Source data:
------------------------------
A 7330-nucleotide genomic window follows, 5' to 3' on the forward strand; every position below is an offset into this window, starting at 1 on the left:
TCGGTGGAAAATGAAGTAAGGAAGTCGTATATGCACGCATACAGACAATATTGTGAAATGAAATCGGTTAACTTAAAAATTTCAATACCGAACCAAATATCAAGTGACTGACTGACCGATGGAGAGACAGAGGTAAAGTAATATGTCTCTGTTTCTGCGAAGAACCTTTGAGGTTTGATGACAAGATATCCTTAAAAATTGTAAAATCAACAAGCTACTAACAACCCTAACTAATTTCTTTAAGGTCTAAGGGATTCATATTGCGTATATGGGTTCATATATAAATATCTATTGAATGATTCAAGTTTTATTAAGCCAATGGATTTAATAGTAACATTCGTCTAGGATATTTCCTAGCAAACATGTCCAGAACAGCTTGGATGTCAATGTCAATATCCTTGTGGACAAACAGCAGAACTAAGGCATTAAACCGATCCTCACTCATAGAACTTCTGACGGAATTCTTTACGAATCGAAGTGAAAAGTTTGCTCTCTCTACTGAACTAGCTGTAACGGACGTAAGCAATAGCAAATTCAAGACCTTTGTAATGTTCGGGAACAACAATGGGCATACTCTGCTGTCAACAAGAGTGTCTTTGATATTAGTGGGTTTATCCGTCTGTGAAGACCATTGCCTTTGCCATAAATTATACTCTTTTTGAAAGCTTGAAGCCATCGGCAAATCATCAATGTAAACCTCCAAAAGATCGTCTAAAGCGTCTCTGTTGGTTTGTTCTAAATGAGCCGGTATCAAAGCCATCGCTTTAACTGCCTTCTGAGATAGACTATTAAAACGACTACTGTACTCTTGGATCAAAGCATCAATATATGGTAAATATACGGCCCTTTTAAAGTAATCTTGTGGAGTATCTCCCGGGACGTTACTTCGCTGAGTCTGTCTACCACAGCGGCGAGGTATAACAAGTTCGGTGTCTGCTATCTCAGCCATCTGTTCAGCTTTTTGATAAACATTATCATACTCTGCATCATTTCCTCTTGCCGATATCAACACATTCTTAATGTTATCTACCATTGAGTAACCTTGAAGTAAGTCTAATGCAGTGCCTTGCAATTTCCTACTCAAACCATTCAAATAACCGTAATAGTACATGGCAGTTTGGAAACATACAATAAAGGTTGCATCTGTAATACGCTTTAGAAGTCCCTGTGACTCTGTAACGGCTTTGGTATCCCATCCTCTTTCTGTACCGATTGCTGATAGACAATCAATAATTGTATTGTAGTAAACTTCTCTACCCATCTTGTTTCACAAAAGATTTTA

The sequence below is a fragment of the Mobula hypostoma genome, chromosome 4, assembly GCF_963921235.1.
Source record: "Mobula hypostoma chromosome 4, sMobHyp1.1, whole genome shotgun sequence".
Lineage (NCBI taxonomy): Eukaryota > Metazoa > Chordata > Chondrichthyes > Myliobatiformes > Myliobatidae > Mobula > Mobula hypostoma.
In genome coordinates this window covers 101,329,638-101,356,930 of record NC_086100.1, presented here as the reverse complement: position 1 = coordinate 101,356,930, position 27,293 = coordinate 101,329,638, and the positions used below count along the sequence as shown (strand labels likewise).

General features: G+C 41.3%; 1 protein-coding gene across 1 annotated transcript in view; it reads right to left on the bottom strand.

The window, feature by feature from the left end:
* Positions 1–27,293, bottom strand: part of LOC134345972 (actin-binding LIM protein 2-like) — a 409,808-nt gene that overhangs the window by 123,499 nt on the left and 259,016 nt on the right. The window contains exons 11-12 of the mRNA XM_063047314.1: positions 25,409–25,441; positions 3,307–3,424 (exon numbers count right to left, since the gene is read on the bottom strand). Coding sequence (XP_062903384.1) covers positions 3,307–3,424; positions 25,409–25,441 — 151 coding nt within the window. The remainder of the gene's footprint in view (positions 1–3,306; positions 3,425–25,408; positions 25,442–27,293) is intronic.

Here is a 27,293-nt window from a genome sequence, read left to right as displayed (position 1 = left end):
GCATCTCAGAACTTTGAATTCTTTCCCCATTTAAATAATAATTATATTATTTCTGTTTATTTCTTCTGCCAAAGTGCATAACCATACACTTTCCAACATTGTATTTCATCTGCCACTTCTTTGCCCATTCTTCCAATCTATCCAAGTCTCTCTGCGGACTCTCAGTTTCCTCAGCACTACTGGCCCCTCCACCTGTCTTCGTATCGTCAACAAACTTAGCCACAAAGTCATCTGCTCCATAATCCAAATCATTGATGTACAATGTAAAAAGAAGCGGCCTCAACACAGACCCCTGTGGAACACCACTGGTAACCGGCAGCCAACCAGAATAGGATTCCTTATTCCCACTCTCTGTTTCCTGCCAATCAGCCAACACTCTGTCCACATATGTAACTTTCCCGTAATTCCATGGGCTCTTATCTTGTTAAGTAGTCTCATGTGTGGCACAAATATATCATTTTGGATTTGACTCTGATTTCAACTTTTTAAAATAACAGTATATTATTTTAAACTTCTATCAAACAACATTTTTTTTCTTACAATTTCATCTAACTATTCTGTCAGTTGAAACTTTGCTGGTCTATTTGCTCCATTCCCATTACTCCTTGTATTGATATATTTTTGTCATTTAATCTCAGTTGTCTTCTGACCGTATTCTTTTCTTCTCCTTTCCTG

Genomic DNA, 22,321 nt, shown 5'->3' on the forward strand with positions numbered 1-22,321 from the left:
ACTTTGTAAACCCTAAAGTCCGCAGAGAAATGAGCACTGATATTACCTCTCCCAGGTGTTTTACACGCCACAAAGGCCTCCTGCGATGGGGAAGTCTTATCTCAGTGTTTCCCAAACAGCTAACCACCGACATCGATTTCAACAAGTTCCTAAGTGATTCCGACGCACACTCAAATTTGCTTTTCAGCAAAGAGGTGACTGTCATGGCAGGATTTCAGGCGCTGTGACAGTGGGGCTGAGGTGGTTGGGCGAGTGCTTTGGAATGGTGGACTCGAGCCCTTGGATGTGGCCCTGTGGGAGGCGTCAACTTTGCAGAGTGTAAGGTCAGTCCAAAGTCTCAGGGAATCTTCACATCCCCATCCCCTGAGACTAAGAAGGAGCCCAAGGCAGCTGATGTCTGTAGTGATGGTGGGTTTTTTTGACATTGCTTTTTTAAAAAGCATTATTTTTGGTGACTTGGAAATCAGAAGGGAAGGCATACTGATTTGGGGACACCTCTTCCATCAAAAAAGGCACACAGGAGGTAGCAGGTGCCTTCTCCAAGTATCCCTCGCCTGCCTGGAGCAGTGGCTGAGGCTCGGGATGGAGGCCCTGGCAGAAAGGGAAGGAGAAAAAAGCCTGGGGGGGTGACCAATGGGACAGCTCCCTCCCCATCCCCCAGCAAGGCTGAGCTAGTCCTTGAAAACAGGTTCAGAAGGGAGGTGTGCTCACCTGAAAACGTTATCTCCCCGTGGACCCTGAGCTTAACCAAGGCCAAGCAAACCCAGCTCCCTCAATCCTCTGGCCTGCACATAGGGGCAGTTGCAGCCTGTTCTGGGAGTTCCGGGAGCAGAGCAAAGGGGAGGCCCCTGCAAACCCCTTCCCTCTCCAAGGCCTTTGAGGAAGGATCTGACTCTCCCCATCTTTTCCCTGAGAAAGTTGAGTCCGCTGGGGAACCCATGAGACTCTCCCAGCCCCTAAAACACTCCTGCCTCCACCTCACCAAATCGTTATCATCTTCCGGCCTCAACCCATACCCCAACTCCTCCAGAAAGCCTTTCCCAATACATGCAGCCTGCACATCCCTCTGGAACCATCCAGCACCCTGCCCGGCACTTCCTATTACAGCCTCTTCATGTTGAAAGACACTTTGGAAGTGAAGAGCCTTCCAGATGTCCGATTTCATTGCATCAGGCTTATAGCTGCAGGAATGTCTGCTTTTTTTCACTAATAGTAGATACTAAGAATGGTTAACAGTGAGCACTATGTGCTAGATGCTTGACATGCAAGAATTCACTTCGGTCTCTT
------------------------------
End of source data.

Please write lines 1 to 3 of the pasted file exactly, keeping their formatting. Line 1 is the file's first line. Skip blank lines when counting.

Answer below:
A 7330-nucleotide genomic window follows, 5' to 3' on the forward strand; every position below is an offset into this window, starting at 1 on the left:
TCGGTGGAAAATGAAGTAAGGAAGTCGTATATGCACGCATACAGACAATATTGTGAAATGAAATCGGTTAACTTAAAAATTTCAATACCGAACCAAATATCAAGTGACTGACTGACCGATGGAGAGACAGAGGTAAAGTAATATGTCTCTGTTTCTGCGAAGAACCTTTGAGGTTTGATGACAAGATATCCTTAAAAATTGTAAAATCAACAAGCTACTAACAACCCTAACTAATTTCTTTAAGGTCTAAGGGATTCATATTGCGTATATGGGTTCATATATAAATATCTATTGAATGATTCAAGTTTTATTAAGCCAATGGATTTAATAGTAACATTCGTCTAGGATATTTCCTAGCAAACATGTCCAGAACAGCTTGGATGTCAATGTCAATATCCTTGTGGACAAACAGCAGAACTAAGGCATTAAACCGATCCTCACTCATAGAACTTCTGACGGAATTCTTTACGAATCGAAGTGAAAAGTTTGCTCTCTCTACTGAACTAGCTGTAACGGACGTAAGCAATAGCAAATTCAAGACCTTTGTAATGTTCGGGAACAACAATGGGCATACTCTGCTGTCAACAAGAGTGTCTTTGATATTAGTGGGTTTATCCGTCTGTGAAGACCATTGCCTTTGCCATAAATTATACTCTTTTTGAAAGCTTGAAGCCATCGGCAAATCATCAATGTAAACCTCCAAAAGATCGTCTAAAGCGTCTCTGTTGGTTTGTTCTAAATGAGCCGGTATCAAAGCCATCGCTTTAACTGCCTTCTGAGATAGACTATTAAAACGACTACTGTACTCTTGGATCAAAGCATCAATATATGGTAAATATACGGCCCTTTTAAAGTAATCTTGTGGAGTATCTCCCGGGACGTTACTTCGCTGAGTCTGTCTACCACAGCGGCGAGGTATAACAAGTTCGGTGTCTGCTATCTCAGCCATCTGTTCAGCTTTTTGATAAACATTATCATACTCTGCATCATTTCCTCTTGCCGATATCAACACATTCTTAATGTTATCTACCATTGAGTAACCTTGAAGTAAGTCTAATGCAGTGCCTTGCAATTTCCTACTCAAACCATTCAAATAACCGTAATAGTACATGGCAGTTTGGAAACATACAATAAAGGTTGCATCTGTAATACGCTTTAGAAGTCCCTGTGACTCTGTAACGGCTTTGGTATCCCATCCTCTTTCTGTACCGATTGCTGATAGACAATCAATAATTGTATTGTAGTAAACTTCTCTACCCATCTTGTTTCACAAAAGATTTTA

The sequence below is a fragment of the Mobula hypostoma genome, chromosome 4, assembly GCF_963921235.1.